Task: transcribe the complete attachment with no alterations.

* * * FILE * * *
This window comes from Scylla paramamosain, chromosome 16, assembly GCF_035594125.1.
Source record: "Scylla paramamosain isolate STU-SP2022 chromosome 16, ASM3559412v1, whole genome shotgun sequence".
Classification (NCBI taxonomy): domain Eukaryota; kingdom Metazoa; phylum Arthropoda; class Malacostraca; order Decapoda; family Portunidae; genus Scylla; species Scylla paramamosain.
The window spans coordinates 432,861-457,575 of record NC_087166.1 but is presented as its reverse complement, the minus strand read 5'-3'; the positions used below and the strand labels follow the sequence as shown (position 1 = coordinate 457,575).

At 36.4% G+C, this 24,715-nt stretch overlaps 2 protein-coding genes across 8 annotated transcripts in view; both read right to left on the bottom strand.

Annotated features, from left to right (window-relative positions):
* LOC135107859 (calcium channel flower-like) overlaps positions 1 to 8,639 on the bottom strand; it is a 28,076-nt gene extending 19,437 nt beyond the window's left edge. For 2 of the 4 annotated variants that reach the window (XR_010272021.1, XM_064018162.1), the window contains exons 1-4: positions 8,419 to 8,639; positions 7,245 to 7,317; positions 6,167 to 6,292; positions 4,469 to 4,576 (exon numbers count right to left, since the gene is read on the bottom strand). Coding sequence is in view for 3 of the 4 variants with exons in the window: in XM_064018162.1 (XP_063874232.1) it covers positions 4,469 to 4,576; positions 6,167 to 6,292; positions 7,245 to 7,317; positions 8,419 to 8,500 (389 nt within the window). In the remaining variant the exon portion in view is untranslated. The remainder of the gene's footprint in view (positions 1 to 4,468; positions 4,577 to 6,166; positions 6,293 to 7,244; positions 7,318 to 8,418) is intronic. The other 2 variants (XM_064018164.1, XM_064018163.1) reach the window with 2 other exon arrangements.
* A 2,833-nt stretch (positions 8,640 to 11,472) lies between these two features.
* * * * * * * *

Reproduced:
This window comes from Scylla paramamosain, chromosome 16, assembly GCF_035594125.1.
Source record: "Scylla paramamosain isolate STU-SP2022 chromosome 16, ASM3559412v1, whole genome shotgun sequence".
Classification (NCBI taxonomy): domain Eukaryota; kingdom Metazoa; phylum Arthropoda; class Malacostraca; order Decapoda; family Portunidae; genus Scylla; species Scylla paramamosain.
The window spans coordinates 432,861-457,575 of record NC_087166.1 but is presented as its reverse complement, the minus strand read 5'-3'; the positions used below and the strand labels follow the sequence as shown (position 1 = coordinate 457,575).

At 36.4% G+C, this 24,715-nt stretch overlaps 2 protein-coding genes across 8 annotated transcripts in view; both read right to left on the bottom strand.

Annotated features, from left to right (window-relative positions):
* LOC135107859 (calcium channel flower-like) overlaps positions 1 to 8,639 on the bottom strand; it is a 28,076-nt gene extending 19,437 nt beyond the window's left edge. For 2 of the 4 annotated variants that reach the window (XR_010272021.1, XM_064018162.1), the window contains exons 1-4: positions 8,419 to 8,639; positions 7,245 to 7,317; positions 6,167 to 6,292; positions 4,469 to 4,576 (exon numbers count right to left, since the gene is read on the bottom strand). Coding sequence is in view for 3 of the 4 variants with exons in the window: in XM_064018162.1 (XP_063874232.1) it covers positions 4,469 to 4,576; positions 6,167 to 6,292; positions 7,245 to 7,317; positions 8,419 to 8,500 (389 nt within the window). In the remaining variant the exon portion in view is untranslated. The remainder of the gene's footprint in view (positions 1 to 4,468; positions 4,577 to 6,166; positions 6,293 to 7,244; positions 7,318 to 8,418) is intronic. The other 2 variants (XM_064018164.1, XM_064018163.1) reach the window with 2 other exon arrangements.
* A 2,833-nt stretch (positions 8,640 to 11,472) lies between these two features.